– The New Jersey Division of Consumer
Affairs today issued posters and flyers
in Japanese and other Asian languages, with
the important message “Before you
Donate to Help Those Affected by the Disaster
in Japan: Beware of Fraudulent Charities.”
Jersey citizens of every ethnic background
are watching the immense suffering in Japan,
and they are moved to help in any way possible.
At times like these, many legitimate charities
begin seeking donations for relief efforts.
Unfortunately, disasters also attract con
artists who set up fraudulent charities
that do nothing but fleece donors out of
their money,” Thomas R. Calcagni,
Acting Director of the Division of Consumer
Affairs, said. “Before you donate,
investigate. We can help you determine whether
a charity is legitimate, and how that charity
has used its donations in the past.”
posters, available in Japanese, Korean,
and Mandarin, as well as in English and
Spanish, provide basic tips for consumers
to learn about charities. Division of Consumer
Affairs investigators this week will provide
copies of the posters at Asian supermarkets
and other locations as needed.
posters are also available for download:
documents include the following tips:
to charities you know and trust. Never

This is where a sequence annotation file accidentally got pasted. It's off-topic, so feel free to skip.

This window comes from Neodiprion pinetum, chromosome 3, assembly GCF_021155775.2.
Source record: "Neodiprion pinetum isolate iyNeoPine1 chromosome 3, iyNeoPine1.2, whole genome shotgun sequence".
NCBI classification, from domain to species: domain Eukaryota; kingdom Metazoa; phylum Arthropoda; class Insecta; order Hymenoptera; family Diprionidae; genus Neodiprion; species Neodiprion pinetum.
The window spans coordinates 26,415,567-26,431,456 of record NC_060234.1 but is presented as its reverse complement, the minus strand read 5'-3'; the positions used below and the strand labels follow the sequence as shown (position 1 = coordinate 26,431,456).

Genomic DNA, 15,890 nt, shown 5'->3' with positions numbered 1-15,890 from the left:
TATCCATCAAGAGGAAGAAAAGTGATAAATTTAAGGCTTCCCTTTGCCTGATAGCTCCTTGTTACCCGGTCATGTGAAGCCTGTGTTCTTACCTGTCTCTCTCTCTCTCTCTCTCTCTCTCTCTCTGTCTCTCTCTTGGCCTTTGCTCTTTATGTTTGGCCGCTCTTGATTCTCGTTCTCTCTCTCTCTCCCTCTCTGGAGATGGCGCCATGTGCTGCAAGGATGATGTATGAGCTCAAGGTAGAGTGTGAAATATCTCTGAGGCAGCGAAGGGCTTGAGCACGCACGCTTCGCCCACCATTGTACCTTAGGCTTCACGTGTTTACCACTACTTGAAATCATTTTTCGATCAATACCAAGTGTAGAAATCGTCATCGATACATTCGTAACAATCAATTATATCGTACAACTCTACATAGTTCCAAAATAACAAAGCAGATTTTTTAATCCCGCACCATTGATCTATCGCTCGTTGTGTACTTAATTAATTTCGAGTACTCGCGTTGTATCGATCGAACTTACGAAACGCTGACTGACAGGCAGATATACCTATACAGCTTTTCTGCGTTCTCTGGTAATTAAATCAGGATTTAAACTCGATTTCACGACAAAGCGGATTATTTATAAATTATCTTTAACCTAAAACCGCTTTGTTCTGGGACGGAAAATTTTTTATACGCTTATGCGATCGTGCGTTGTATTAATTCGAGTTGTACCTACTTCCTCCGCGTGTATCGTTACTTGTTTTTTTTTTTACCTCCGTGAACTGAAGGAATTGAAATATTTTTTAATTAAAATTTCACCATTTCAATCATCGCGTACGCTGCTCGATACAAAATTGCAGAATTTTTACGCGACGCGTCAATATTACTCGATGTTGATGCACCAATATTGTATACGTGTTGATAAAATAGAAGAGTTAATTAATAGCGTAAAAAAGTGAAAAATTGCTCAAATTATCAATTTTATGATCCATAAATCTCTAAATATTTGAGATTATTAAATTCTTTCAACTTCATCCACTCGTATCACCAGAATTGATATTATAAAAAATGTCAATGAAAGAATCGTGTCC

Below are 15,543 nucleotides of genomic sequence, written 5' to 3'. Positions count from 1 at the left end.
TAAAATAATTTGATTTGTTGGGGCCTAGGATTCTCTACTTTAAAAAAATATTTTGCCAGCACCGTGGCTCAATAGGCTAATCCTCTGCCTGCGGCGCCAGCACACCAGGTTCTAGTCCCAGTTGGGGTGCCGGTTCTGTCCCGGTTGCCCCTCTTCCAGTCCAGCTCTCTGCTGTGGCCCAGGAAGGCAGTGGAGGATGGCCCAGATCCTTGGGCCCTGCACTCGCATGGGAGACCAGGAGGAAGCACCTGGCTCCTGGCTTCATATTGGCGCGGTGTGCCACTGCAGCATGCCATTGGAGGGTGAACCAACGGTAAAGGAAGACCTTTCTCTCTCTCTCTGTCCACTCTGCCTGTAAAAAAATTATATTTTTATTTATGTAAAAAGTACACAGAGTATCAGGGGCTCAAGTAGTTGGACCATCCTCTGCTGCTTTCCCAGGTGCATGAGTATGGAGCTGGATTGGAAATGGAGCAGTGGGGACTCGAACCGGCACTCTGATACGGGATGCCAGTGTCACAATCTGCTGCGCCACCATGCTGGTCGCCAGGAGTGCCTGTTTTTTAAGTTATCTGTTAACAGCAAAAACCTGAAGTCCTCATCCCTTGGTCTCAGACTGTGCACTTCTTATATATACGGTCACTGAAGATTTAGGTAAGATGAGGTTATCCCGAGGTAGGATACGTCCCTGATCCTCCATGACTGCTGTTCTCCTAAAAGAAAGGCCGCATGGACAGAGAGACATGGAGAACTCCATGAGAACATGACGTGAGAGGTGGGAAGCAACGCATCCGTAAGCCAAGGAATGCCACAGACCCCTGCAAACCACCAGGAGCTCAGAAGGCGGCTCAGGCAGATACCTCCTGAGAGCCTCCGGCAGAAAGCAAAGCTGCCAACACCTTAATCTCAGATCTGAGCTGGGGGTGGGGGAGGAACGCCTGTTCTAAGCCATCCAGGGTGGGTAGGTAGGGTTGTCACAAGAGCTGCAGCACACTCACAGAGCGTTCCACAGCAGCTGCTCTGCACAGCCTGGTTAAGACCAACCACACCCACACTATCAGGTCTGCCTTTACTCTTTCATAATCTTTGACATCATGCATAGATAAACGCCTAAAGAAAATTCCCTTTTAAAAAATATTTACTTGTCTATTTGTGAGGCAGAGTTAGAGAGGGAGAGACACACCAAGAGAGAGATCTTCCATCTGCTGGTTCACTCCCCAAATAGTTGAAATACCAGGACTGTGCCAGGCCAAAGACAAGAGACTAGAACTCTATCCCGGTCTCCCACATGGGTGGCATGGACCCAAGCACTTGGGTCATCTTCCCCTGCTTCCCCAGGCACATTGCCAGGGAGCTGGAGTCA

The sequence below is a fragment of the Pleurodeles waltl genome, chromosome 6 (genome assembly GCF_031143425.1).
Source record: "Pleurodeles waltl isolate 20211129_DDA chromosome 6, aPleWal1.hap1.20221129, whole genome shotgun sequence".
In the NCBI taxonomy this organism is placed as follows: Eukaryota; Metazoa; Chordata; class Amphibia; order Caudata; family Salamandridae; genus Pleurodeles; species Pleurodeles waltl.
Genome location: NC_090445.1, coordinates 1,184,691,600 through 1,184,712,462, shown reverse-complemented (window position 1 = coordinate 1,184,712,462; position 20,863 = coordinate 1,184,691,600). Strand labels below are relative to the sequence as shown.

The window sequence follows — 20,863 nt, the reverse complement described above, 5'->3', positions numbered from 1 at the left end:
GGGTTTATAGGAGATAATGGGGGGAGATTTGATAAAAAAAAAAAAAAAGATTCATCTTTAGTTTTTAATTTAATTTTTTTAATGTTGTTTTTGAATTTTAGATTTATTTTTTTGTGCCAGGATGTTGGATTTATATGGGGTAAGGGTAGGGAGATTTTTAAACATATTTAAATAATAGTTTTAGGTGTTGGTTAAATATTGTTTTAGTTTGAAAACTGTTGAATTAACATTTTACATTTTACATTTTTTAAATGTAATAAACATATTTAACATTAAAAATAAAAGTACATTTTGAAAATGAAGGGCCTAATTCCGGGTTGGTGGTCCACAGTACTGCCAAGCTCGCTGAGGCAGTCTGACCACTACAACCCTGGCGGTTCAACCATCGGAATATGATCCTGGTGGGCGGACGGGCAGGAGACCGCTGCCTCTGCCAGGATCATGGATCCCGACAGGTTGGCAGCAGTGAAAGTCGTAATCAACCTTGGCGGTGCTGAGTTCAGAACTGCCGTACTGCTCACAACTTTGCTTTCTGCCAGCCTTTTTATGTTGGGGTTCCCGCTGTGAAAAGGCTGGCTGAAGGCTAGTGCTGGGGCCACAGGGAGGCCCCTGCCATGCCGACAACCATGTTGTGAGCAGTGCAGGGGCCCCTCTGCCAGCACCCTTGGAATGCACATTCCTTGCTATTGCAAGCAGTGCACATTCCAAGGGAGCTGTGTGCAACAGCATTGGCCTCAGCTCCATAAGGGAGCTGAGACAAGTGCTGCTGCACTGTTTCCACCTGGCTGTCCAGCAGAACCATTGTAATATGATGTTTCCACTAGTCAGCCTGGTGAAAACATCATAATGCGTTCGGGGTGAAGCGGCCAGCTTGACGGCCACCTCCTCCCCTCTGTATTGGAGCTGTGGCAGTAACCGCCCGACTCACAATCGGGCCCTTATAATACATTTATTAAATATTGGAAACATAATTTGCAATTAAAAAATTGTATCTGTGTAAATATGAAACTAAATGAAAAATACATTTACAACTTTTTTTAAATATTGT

give to a charity you know nothing about.
Ask for literature and read it. Ask questions.
Honest charities encourage you to do so.
Consumer Affairs’ Charities Hotline
at 973-504-6215 or www.NJConsumerAffairs.gov/charity/chardir.htm
to learn about specific charities. You
can confirm whether a charity is registered
or is exempt from registration requirements.
You can also learn about the charity’s
most recently reported financial information,
including how much the charity reported
spending on programs, fundraising, and
you can check the Division’s new
list of the Top 10 Most Inquired-About
Charities, which was launched last week
and will be updated every two months,
be fooled by a convincing name. A dishonest
charity will often have an impressive
name or one that closely resembles the
name of a respected, legitimate organization.
succumb to pressure. Don’t let yourself
be pressured into giving, and don’t
feel you have to contribute on the spot.
No legitimate organization will expect
you to contribute immediately, even if
you have given in the past.
if the charity uses a professional fundraiser
and, if so, what percentage of your contribution
will actually go toward relief efforts
and how much will be used to pay the fundraiser.
of unsolicited and phony email notices
that claim to be from a charity asking
for your credit card information. This
scam is called “phishing”
and could be used by thieves to commit
identity theft. If the charity is unfamiliar
to you, check whether the group is registered
with Consumer Affairs’ Charities
Section. If the organization is registered
or you know the organization, call directly
to find out if the email notice is valid.
who believe they have been cheated or scammed
by a business, or suspect any other form
of consumer abuse, can file a complaint
with the State Division of Consumer Affairs
by visiting its website, www.NJConsumerAffairs.gov,
or by calling 1-800-242-5846
(toll free within New Jersey) or 973-504-6200.